In 2018, Secure Democracy’s Form 990’s listed a D.C. address that was also listed as the address of the Not Who We Are PAC.[16] [17] During 2015 and 2016, the PAC’s major only major years of operation, the Not Who We Are PAC was funded almost exclusively by large contributions from high-profile Silicon Valley billionaires known for funding left-wing activist groups. For example, Pierre Omidyar contributed $200,000, Dustin Moskovitz contributed $125,000, his wife Cari Tuna contributed $125,000, and Christopher Hughes contributed $250,000. [18]


According to Open Secrets, a watchdog organization, Secure Democracy has spent $200,000 on lobbying activity since 2020. [19]

In 2020, the organization paid $90,000 to retain the services of Ballard Partners, a lobbying firm led by Brian Ballard, a lobbyist with ties to President Donald Trump who was once called the “most powerful lobbyist in Trump’s Washington.” [20] The lobbying was reportedly for “issues related to educating policy makers on ways to ensure safe and secure elections.” [21]

Later in 2020, the organization paid $60,000 to another lobbying firm, Cornerstone Government Affairs, for lobbying services for unspecified government issues. [22]

In 2021, Secure Democracy paid Blue Mountain Strategies, a lobbying firm also used by Facebook and the Sixteen Thirty Fund, $30,000 for lobbying related to the “For the People Act” and the John Lewis Voting Rights Act. [23] [24] The lobbyist retained by Secure Democracy was listed as Luke Albee, who also works as a legislative affairs consultant for Protect Our Care, a left-leaning front group created by the Sixteen Thirty Fund. [25]


In 2019 Secure Democracy received $2.7 million in grants. [26]

In 2020 Secure Democracy received $700k from the Unite America PAC, a left-leaning hybrid PAC that claims to be centrist, but aligns very closely with left-leaning organizations and candidates. [27]

In 2020, Secure Democracy also received a $1 million contribution from the North Star Fund, a left-leaning grantmaking entity funded by a range of left-leaning foundations including  George Soros’s Foundation to Promote Open Society and the Ford Foundation.[28]


  1. “Protecting Americans’ Freedom to Vote.” Secure Democracy. Accessed October 7, 2021.^
  2. “Protecting Americans’ Freedom to Vote.” Secure Democracy. Accessed October 7, 2021. ^
  3. Return of Tax-exempt Organization. Form 990. Secure Democracy. 2018. Part VII. ^
  4. “Heather Smith – Founding Partner – Seven Strategies | Linkedin.” Accessed October 7, 2021.^
  5. “Michael Silberman – Middlebury College – Linkedin.” Accessed October 7, 2021.^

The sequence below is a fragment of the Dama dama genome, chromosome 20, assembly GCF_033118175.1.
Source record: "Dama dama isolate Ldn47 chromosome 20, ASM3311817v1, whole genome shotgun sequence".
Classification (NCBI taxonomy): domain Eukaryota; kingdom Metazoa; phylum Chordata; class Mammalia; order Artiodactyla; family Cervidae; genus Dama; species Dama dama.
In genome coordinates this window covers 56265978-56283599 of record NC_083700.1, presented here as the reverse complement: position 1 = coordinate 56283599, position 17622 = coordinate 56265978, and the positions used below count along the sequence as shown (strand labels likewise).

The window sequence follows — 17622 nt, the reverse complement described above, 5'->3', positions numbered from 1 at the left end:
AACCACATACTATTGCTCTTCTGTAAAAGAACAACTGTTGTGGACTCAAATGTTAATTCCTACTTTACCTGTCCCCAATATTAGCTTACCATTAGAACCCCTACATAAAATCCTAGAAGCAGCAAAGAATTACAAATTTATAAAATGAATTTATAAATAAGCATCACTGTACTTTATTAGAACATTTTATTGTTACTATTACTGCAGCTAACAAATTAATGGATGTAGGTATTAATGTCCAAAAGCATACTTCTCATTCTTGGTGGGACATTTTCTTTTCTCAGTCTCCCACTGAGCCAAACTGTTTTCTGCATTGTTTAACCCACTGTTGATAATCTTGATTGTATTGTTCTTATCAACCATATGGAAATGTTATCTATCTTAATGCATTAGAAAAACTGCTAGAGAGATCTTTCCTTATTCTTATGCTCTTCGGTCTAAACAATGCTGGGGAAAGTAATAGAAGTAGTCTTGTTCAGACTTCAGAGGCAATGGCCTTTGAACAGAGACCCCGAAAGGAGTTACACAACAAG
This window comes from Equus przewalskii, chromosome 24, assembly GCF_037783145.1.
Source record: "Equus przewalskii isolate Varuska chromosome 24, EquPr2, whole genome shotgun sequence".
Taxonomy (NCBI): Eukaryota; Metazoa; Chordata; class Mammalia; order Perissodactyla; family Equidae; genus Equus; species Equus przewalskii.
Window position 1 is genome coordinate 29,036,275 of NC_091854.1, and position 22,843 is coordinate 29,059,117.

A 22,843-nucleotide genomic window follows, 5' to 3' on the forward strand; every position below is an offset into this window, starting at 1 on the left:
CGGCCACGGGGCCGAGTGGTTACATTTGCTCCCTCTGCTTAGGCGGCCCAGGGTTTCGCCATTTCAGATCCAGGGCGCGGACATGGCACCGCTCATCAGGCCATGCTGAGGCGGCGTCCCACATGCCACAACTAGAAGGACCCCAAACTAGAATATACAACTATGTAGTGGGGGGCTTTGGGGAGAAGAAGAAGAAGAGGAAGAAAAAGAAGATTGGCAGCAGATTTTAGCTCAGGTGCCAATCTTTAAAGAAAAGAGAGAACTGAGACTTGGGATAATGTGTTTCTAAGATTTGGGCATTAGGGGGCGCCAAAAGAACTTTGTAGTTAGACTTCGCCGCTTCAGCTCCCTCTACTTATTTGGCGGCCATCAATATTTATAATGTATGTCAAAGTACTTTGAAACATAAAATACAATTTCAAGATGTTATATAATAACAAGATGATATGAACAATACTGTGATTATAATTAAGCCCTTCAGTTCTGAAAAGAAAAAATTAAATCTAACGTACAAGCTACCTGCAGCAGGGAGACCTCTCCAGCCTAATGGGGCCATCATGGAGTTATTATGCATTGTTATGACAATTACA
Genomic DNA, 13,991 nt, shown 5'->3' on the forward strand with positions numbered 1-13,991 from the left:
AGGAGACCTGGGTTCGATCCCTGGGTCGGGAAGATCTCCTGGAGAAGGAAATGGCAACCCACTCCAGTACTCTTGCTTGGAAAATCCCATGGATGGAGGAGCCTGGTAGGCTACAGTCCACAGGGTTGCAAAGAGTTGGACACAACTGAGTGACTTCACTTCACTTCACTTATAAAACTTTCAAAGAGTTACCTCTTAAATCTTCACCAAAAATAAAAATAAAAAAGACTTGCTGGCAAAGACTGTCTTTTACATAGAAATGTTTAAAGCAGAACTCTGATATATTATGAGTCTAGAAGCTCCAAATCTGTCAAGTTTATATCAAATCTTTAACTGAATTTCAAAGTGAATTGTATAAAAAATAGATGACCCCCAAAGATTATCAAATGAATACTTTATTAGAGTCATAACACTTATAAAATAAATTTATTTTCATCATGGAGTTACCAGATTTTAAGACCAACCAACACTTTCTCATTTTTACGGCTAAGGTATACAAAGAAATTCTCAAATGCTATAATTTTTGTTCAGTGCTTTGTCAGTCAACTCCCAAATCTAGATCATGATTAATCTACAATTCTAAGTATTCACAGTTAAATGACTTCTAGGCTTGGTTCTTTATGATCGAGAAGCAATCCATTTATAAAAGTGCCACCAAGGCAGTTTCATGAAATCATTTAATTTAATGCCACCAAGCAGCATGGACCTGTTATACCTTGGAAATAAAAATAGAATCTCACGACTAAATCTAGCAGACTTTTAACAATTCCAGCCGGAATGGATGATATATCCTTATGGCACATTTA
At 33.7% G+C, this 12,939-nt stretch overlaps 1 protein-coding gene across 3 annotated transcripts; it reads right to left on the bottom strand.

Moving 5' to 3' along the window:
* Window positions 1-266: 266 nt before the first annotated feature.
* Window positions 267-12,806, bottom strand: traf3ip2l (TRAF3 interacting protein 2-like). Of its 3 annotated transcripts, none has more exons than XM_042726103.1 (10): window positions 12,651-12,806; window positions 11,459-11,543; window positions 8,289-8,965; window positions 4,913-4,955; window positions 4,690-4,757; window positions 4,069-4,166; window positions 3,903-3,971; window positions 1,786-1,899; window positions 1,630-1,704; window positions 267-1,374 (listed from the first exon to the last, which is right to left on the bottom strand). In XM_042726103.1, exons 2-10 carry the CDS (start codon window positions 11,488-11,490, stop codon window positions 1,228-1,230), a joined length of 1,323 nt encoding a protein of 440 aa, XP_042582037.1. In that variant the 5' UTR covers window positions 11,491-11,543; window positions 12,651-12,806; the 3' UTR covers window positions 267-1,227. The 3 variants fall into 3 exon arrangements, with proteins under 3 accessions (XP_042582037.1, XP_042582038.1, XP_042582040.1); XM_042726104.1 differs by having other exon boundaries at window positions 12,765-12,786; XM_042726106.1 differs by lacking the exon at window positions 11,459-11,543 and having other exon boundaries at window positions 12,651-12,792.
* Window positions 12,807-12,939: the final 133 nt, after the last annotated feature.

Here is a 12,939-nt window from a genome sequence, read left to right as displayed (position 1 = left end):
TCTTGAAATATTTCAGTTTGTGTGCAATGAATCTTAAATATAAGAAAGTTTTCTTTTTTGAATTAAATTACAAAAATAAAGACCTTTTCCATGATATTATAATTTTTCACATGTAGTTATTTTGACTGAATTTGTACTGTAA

6. “Brianna Cayo Cotter – Senior Vice President … – Linkedin.” Accessed October 7, 2021.^
  7. “Sarah Walker – Executive Director – Secure … – Linkedin.” Accessed October 28, 2021. ^
  8. “Sarah Walker – Executive Director – Secure … – Linkedin.” Accessed October 28, 2021. ^
  9. “Browse Individual Contributions.” Accessed October 28, 2021. ^
  10. “Our Leadership.” Secure Democracy. Accessed October 28, 2021. ^
  11. “Maya Ingram – Regional Director – Secure Democracy | Linkedin.” Accessed October 28, 2021. ^
  12. “Our Leadership.” Secure Democracy. Accessed October 28, 2021. ^
  13. “New Era Advocacy Director Appointed for Higher Ed Commission.” New Era Colorado, August 15, 2019. ^
  14. “Jay Riestenberg – Linkedin.” Accessed October 28, 2021. ^
  15. Person, and David Thomas. “Elias Departs Perkins Coie, as Firm Says Will Continue Political Law Practice.” Reuters. Thomson Reuters, August 23, 2021. ^
  16. Return of Tax-exempt Organization. Form 990. Secure Democracy. 2018. Part 1. Item C. ^
  17. “Report of Receipts FEC and … –” Accessed October 7, 2021. ^
  18. “Browse Receipts.” Accessed October 7, 2021. ^
  19. “Secure Democracy Lobbying Profile.” OpenSecrets. Accessed October 11, 2021. ^
  20. Meyer, Theodoric. “The Most Powerful Lobbyist in Trump’s Washington.” POLITICO Magazine, April 2, 2018. ^
  21. “Secure Democracy Lobbying Reports.” OpenSecrets. Accessed October 11, 2021. ^
  22. Secure Democracy Lobbying Reports.” OpenSecrets. Accessed October 11, 2021. ^
  23. “Blue Mountain Strategies Lobbying Profile.” OpenSecrets. Accessed October 11, 2021. ^
  24. “LD-2 Disclosure Form.” Accessed October 11, 2021. ^
  25. “Meet Our Team.” Protect Our Care, October 7, 2021. ^
  26. Return of Tax-exempt Organization. Form 990. Secure Democracy. 2019. Part 1. ^
  27. “Vendor/Recipient Profile: Secure+Democracy.” OpenSecrets. Accessed October 7, 2021. ^
  28. DocumentCloud. Accessed October 8, 2021. ^